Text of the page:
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TFK Top Stories

May 18, 2017
SAUL LOEB—AFP/GETTY IMAGES
Special Counsel Picked for Russia Probe

On May 17, U.S. Deputy Attorney General Rod Rosenstein appointed a special counsel to investigate Russia's involvement in the 2016 presidential election. Former FBI chief Robert Mueller will lead the probe. Mueller ran the FBI from 2001 to 2013. He is a former Marine decorated for his service in Vietnam. He also once served as assistant to the U.S. attorney general and ran the criminal division of the Justice Department.

 

As special counsel, Mueller will look for evidence that officials from President Donald Trump’s campaign worked with Russia to influence the election on his behalf. Mueller’s appointment comes a week after Trump fired James Comey as FBI chief, who had been leading the Russia investigation. Mueller is likely to explore what, if anything, Trump’s decision to fire Comey had to do with the probe. Trump responded to Mueller’s appointment in a statement. “A thorough investigation will confirm what we already know—there was no collusion between my campaign and any foreign entity,” he said. “I look forward to this matter concluding quickly.”

JULIE JACOBSON—AP
The Circus Leaves Town

After 146 years, the most famous circus of all is coming to an end. Ringling Bros. and Barnum & Bailey Circus will put on its final show on May 21 in Uniondale, New York. Declining attendance, high operating costs, and pressure from animal rights groups to stop using elephants as performers contributed to the decision to shut down the circus. Of Ringling’s two traveling shows, the one performing in New York is the only one still operating. The other circus closed in early May in Providence, Rhode Island.

 

Ringling is the last circus in the world to travel by train. Nick Lambert, one of the clowns, told the Associated Press that on the morning after the last performance, he will open a cabinet in his train compartment. Inside, clowns from the circus’s past have written their names, shows in which they performed, and the years they worked for Ringling. “I’ll get to add my name,” he said. “I’m the last one in this room before it is all gone.”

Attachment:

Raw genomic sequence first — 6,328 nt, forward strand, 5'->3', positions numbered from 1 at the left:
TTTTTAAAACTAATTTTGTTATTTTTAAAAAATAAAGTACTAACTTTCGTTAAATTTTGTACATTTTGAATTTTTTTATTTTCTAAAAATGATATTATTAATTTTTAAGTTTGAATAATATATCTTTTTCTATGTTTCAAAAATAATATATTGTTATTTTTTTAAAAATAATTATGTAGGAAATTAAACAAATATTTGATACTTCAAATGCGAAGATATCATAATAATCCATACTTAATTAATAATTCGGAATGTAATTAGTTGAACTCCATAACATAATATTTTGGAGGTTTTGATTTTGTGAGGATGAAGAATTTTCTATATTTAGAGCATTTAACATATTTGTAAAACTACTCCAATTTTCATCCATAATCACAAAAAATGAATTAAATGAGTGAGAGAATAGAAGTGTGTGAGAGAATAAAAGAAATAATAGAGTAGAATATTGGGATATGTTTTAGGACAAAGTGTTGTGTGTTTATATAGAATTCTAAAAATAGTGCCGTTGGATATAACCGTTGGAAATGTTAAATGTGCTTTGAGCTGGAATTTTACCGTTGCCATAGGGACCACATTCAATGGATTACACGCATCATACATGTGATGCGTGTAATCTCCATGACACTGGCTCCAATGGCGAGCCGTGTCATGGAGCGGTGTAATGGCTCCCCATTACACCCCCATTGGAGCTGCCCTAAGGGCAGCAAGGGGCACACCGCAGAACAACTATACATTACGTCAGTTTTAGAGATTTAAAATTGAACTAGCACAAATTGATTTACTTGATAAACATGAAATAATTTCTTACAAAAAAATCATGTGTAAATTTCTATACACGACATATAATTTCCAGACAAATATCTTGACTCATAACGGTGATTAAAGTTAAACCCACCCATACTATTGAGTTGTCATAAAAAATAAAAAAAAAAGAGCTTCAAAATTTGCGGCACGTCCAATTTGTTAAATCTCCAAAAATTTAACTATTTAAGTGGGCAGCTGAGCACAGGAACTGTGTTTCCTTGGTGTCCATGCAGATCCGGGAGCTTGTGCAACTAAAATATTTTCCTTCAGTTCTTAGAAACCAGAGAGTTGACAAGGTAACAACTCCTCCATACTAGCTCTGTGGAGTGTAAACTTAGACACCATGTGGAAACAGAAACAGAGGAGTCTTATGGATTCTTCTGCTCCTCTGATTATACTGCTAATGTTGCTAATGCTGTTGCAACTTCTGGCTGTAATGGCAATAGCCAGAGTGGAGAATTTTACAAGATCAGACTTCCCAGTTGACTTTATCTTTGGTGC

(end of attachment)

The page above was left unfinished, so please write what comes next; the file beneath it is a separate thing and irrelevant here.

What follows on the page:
PETER DEJONG—AP
A Royal Pilot

King Willem-Alexander of the Netherlands revealed on May 17 that he has been serving as a co-pilot on commercial flights twice a month for the past 21 years. The king, 50, told Dutch newspaper De Telegraaf that has helped fly Fokker 70 planes for KLM and before that, for Dutch airline Martinair. He added that he has ended his role as a regular “guest pilot” on the planes, because they are being taken out of service. Willem-Alexander said that he will now retrain to fly Boeing 737s.

 

The king, who is monarch to 17 million Dutch citizens, said that he is rarely recognized by passengers because of tight security on the planes. However, some passengers do recognize his voice when he makes announcements over the intercom. The king described flying as a "hobby" that lets him focus on something other than his royal duties. “You have an aircraft, passengers and crew. You have responsibility for them,” he said. “You can’t take your problems from the ground into the skies. You can completely disengage and concentrate on something else. That, for me, is the most relaxing part of flying.”


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